IRS puts 125,000 high-income individuals not filing tax returns on notice, to recoup millions owed

The IRS is reaching out to high-income individuals who haven’t filed a federal tax return over the past seven years.

The Internal Revenue Service is reaching out to high-income individuals who haven’t filed a federal tax return in recent years, with the goal of recouping millions of dollars in unpaid taxes.

The IRS is mailing notices to 125,000 high-income individuals who haven’t filed a federal income tax return since 2017. The agency will start sending those notices this week.

IRS Commissioner Danny Werfel told reporters on Thursday that notices are going out to 25,000 individuals with more than $1 million in income, and 100,000 notices to people with incomes between $400,000 and $1 million between tax years 2017 and 2021.

The IRS, by tapping into third-party data sources, believes these 125,000 individuals account for $100 billion in financial activity.

“If someone hasn’t filed a tax return, this is the time to make it right,” Werfel said. “For those who owe, the risk will just grow over time,  as will the interest and failure-to-file penalties will also accrue.”

Werfel said the IRS non-filer program has only run “sporadically” since 2016, because of “severe budget cuts and staff limitations.”

“The program pullback didn’t happen because of lack of information. The IRS knows who these non-filers are,” Werfel said. “The IRS has known these people are out there, and they involve some very prosperous households. But we didn’t have the staffing or the resources to pursue these cases, which takes time and staff hours.”

More than 160 million taxpayers file federal tax returns each year and voluntarily pay what they owe.

“When people don’t file a tax return they’re required to, it’s not fair to those hard-working taxpayers who responsibly do their civic duty under the laws of our nation. And when people don’t file their taxes, they need to know there’s a consequence,” Werfel said.

The IRS, by tapping into about $60 billion of multi-year modernization funds in the Inflation Reduction Act, is able to revitalize the nonfiler program.

The agency will start sending out 20,000 to 40,000 letters each week, starting with the highest income categories.

“With the help of Inflation Reduction Act funding, the IRS now has the capacity to do this core tax administration work,” Werfel said. “This isn’t a small group of people we’re talking about.”

The IRS is sending out these notices, based on third-party information, such as W-2 and 1099 forms, which indicate that individuals received a certain level of income, but didn’t file a tax return to report that income.

Werfel said the IRS expects “hundreds of millions of dollars of unpaid taxes are involved in these cases.”

But it remains unclear how much funding the agency expects to recoup, because some individuals the IRS is reaching out to may be eligible for tax credits and deductions.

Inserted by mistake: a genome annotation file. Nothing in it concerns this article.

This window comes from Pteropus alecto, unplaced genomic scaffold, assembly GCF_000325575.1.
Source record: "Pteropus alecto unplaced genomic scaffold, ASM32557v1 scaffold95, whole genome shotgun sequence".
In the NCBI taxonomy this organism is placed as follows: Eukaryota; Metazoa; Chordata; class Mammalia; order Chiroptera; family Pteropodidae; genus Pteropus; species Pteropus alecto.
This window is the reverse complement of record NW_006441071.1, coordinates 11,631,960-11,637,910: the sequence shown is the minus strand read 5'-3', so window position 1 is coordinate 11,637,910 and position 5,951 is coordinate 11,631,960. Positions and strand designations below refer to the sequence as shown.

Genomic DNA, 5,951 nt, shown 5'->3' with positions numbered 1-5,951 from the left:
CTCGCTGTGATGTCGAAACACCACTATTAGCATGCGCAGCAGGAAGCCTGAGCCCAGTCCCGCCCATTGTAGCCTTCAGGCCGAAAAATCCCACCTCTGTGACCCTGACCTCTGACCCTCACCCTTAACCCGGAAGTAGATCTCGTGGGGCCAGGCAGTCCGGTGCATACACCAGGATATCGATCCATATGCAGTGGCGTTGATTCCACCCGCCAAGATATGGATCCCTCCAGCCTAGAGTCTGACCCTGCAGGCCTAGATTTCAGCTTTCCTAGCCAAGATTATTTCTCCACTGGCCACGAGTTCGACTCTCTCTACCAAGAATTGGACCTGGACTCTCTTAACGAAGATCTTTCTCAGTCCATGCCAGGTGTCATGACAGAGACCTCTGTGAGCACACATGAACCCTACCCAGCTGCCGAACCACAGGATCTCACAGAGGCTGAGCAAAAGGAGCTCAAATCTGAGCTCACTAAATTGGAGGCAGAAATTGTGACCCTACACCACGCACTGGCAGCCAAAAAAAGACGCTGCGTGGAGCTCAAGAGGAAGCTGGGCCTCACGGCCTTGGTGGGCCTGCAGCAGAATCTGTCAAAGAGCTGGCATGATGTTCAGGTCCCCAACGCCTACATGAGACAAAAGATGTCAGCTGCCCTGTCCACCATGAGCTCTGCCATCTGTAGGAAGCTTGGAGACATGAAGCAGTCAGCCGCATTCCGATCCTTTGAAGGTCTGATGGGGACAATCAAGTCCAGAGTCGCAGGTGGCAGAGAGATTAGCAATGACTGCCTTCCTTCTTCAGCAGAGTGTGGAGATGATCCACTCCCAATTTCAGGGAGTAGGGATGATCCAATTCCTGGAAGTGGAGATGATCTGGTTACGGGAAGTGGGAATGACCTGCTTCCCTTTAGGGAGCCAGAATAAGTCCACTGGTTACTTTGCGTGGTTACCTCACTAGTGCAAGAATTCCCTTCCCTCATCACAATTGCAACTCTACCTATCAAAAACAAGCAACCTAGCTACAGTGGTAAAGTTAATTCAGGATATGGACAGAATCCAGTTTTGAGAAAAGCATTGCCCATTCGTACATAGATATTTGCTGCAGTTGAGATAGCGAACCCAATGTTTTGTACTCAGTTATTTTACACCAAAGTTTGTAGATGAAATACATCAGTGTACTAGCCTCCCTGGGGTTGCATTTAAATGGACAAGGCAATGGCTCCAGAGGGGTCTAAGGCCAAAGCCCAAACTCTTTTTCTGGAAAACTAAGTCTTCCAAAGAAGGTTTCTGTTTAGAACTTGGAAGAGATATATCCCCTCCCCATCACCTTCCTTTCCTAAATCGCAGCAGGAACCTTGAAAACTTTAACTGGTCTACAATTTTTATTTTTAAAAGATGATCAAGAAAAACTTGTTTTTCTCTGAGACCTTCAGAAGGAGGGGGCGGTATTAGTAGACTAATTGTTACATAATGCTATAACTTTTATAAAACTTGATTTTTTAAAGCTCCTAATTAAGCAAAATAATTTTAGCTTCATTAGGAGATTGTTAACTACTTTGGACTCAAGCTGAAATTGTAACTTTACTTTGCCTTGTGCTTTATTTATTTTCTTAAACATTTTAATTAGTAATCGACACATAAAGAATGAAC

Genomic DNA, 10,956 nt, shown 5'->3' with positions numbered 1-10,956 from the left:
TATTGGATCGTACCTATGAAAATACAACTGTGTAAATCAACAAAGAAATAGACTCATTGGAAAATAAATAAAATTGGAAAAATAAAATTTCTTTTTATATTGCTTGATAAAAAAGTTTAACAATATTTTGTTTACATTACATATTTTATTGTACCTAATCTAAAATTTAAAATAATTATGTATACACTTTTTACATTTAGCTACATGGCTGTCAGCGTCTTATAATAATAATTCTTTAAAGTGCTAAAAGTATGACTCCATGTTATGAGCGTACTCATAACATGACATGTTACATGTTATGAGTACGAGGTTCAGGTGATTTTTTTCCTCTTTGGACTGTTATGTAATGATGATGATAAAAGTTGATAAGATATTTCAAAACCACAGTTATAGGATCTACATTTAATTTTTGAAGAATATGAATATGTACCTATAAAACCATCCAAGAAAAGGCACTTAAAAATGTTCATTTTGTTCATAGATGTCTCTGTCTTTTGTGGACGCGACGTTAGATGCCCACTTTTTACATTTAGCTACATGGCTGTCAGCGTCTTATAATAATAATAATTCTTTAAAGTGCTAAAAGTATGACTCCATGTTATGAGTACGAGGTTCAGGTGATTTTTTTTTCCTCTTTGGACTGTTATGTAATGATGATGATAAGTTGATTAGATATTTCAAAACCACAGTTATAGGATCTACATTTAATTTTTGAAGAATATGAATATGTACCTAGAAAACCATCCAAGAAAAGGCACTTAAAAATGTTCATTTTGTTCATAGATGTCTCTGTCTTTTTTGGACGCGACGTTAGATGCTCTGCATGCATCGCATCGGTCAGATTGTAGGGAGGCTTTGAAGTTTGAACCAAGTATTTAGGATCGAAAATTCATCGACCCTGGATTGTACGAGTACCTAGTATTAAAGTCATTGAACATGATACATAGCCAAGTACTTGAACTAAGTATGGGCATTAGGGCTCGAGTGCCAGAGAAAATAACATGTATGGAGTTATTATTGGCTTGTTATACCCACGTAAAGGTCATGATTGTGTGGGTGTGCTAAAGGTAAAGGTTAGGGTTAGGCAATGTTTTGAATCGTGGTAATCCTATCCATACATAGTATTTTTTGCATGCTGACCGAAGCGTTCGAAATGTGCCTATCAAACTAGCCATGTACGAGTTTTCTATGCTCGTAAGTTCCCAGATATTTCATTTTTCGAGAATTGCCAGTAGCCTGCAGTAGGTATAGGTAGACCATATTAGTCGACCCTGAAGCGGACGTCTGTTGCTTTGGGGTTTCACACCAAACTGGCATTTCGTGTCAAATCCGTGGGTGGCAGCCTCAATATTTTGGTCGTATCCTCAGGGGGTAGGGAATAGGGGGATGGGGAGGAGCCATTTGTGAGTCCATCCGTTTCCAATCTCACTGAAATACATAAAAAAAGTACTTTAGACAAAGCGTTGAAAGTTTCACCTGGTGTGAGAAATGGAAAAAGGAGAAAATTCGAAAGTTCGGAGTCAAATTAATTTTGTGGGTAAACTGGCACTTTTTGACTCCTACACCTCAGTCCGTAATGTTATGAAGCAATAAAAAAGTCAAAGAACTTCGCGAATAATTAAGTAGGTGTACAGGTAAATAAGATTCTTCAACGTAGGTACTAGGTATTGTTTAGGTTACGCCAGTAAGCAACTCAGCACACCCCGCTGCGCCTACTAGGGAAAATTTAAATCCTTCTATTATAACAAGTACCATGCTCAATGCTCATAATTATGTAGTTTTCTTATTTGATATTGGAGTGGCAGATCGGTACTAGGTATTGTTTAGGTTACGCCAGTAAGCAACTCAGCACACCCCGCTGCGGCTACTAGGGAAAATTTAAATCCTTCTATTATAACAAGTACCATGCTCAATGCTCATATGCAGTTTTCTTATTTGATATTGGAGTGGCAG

In some cases, they may be owed a tax refund.

“We don’t know what someone’s personal tax situation is,” Werfel said. “What we don’t know yet, and what we will find out is how much of that is taxable income.”

The IRS estimates that each year, about a million individuals who would have received a tax refund do not file a federal tax return.

Werfel said nonfilers who are owed a tax refund are typically lower-income individuals, and that the IRS will take steps to reach out to them.

IRS has hired 5,000-7,000 customer service representatives and account managers under the Inflation Reduction Act. Werfel said those frontline employees will field questions and assist people who receive a non-filer notice in the mail.

“If you boil this down, the new IRS funding means that law-abiding taxpayers are going to get better service and more help both this tax filing season and beyond. But for those that are not complying with tax laws, the funding means the IRS will be increasing our compliance work,” Werfel said.

Werfel added the IRS will send several notices to nonfilers before taking additional steps.

“It’s a series of civil steps where we work with the taxpayer to get things right, and the criminal steps are only at the last resort, at the very end of that process,” he said.

The IRS announced last October that its efforts to crack down on wealthy tax cheats is paying off. The agency is in the process of recovering $122 million from 100 such cases.

The IRS says that’s just the beginning, and that it has assigned employees to tackle 1,600 similar cases. IRS enforcement is prioritizing cases that involve millionaires who owe at least $250,000 in taxes.

Werfel said that audit rates for high-income earners have “fallen sharply over the last decade, and they are at historic lows.”

Meanwhile, the IRS is asking Congress for annual appropriations to sustain its modernization budget. The current IRS annual budget is $12.3 billion, and the agency is asking for $14.1 billion for the rest of fiscal 2024.

“Our base budget is still lower than it needs to be. And therefore, we have to borrow from the modernization funding to cover our day-to-day operations,” Werfel said.

“I want to get to a place where the staff that we have at the IRS — which is necessary to run the system, to answer the phones, to be in our walk-in centers, to open the paper mail, to scan it — all of that, I want that all to be in our in our base budget, so that we can focus on modernization,” he added.

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